Walking south towards the Field Road entrance, I find myself in front of the old nonconformist’s chapel, now a gardener’s store (there was another chapel for the Anglicans, but this was demolished in the 1930s after falling into disrepair). The rounded wings of a child’s chalked butterfly are barely visible on the tarmac forecourt (see photo below).

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The sun scorches through the clouds and I seek out the parasol cool of a nearby maple’s spread to open my sketchbook and make a start (see drawing at top). My eye is caught by a shock of lady’s bedstraw, a yellow gold glow beyond the shade of a horse chestnut tree. And further: hosts of trees, windswept swathes of grasses, beech hedges. Gravestones stand dark like punctuation marks. Or like fleeting figures. A gentle warm breeze shooshes the foliage above me. The scrit scrit of a grasshopper just to my left. Commentaries blare again from behind. A peck of pigeons rise en masse, disturbed by the arrival of a gardeners cart in front of the chapel. The sound of their massed wings merges with another swell of tennis applause. Animated groups of tennis spectators stride the shortcut from Queens Club to Barons Court tube station.

By the 1920’s, the cemetery was seven times oversubscribed and bursting at the seams, prompting complaints from local residents. This definitely wasn’t the place for a fresh air meander or picnic; every available piece of ground, including some of the paths, had been dug up for burials. It had taken on a further 6 acres at the turn of the century but, now hemmed in by terraced housing, railway tracks, roads and sports club, there was no room to expand further. So a new piece of land was acquired 3 miles away in Kew, opening in 1926. After then, the only burials here were in private spaces, reserved for eminent members of Hammersmith society. By the Second World War, Margravine had fallen into sad disrepair. Wartime bombing left it gruesomely cratered and dilapidated.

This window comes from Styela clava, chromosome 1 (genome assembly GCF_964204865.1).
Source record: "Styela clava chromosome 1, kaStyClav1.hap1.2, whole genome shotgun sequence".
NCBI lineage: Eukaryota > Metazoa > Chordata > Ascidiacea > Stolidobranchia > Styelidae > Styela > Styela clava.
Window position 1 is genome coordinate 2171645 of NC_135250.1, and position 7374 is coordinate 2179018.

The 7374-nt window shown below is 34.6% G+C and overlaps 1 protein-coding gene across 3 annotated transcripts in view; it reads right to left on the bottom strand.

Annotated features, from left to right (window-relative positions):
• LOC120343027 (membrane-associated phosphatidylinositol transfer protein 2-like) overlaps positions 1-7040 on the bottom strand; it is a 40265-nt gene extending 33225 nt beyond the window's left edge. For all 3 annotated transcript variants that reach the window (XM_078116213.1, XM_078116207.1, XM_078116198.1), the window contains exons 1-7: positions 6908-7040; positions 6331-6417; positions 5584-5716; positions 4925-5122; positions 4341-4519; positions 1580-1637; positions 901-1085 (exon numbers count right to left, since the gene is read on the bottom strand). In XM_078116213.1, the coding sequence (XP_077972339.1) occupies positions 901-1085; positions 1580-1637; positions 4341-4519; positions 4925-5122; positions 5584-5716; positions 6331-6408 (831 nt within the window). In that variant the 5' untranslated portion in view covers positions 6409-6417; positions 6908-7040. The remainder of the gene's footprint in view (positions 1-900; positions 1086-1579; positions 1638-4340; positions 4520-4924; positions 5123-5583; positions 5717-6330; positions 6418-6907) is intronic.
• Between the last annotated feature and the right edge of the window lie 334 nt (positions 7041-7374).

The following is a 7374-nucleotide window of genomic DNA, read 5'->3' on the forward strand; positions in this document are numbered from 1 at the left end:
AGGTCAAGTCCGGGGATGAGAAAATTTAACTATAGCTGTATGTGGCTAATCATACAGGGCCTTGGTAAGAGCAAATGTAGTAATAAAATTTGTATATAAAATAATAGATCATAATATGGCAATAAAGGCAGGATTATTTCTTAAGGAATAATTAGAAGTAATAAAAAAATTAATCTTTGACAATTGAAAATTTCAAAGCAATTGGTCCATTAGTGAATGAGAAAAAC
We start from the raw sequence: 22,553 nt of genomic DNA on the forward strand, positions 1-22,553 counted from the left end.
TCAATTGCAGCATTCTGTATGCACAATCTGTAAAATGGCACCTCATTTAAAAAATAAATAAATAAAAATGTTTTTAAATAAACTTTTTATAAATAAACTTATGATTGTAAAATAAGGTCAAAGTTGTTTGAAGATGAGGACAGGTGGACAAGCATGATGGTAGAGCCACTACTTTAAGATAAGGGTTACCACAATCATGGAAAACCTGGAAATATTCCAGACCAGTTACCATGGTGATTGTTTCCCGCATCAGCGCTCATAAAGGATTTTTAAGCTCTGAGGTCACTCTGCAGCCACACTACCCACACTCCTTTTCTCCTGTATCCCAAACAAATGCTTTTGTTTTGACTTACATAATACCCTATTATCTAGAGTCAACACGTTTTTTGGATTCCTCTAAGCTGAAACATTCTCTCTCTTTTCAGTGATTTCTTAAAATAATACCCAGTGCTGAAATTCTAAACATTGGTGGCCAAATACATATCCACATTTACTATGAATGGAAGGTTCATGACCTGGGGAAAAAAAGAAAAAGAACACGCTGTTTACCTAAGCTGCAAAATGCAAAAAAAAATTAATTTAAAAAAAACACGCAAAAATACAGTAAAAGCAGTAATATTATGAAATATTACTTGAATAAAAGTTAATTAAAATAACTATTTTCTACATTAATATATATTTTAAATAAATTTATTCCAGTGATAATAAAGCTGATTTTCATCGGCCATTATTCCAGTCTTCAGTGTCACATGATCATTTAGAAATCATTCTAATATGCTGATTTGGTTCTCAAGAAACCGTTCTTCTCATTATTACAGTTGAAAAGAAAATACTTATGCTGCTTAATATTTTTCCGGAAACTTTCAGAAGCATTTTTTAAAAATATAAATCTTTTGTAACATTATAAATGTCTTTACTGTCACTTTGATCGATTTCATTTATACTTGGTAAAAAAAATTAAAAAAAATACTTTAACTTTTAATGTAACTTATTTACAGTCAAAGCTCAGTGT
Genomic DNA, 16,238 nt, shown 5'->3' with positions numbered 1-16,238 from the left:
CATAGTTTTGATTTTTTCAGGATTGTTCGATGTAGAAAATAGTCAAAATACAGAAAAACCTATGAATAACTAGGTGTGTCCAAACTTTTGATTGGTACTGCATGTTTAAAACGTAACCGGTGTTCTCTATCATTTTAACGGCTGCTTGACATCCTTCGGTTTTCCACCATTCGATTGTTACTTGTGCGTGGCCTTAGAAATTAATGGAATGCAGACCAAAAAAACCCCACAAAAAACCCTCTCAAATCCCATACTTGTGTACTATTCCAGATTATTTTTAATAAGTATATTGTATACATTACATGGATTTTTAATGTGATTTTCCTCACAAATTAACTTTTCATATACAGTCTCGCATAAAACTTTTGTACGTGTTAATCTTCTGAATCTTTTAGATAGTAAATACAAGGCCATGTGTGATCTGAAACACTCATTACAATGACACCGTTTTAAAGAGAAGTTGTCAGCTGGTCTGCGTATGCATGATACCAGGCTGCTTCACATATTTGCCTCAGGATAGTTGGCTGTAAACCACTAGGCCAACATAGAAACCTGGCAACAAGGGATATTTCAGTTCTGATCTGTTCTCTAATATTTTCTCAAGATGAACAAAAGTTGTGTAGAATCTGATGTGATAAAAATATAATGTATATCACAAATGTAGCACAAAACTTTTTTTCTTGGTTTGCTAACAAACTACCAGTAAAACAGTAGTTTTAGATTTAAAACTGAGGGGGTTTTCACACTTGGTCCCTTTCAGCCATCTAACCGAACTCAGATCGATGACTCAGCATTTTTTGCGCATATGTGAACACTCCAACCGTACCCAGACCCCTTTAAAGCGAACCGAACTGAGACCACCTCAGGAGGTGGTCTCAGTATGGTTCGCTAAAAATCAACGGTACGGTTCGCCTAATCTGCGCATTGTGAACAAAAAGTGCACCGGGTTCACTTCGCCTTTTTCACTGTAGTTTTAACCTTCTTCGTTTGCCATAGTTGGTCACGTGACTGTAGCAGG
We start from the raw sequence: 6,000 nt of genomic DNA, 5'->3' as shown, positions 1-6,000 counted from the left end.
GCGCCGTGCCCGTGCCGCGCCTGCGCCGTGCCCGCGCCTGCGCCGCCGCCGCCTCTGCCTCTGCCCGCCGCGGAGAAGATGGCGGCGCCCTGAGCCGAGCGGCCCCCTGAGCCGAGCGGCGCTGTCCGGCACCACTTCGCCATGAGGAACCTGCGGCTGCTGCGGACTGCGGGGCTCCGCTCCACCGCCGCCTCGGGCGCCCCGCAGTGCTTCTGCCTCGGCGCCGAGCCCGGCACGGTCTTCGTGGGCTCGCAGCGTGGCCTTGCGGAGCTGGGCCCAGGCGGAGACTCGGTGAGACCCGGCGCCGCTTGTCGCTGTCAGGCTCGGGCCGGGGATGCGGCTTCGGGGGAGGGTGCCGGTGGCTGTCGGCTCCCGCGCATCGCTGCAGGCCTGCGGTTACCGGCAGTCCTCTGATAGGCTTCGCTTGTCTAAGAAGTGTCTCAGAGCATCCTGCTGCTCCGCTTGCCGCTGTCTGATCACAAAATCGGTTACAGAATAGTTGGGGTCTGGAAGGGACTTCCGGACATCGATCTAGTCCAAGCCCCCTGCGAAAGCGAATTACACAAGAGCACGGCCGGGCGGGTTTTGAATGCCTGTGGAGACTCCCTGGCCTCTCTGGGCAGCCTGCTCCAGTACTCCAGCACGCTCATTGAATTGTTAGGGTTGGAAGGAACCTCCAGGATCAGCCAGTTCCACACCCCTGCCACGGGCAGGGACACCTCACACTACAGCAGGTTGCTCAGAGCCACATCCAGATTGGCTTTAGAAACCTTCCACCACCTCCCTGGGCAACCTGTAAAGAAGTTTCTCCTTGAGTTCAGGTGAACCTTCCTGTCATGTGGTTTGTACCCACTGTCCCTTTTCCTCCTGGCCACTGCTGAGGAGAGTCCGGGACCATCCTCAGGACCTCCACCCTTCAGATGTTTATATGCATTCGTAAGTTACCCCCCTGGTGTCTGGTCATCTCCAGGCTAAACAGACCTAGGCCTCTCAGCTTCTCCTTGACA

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Central drive, with buildings of Charing Cross Hospital in the background

Between the 50s and 60s, Hammersmith Council resuscitated the space, removing or burying damaged memorials and tombstones. Areas were cleared and laid to grass. Trees, shrubs and hedges planted. Only privately owned graves, war graves and significant memorials were left remaining, such as the ornately gothic Young Mausoleum, near the south entrance, now in a fairly rickety state. And a sober stone memorial was erected close to the entrance, listing all the Commonwealth War graves in this cemetery.

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The Young Mauseleum

I walk the eastern track. There are fewer stones here. It has the forsaken feel of a wild and overgrown walled garden. Buddleia and clumps of willowherb, alive with flickers of butterflies. Dead trees are left limbless for nature’s undertakers to deal with and insect boxes have been fixed to tree trunks by the Friends of Margravine Cemetery to encourage invertebrates (see photo below).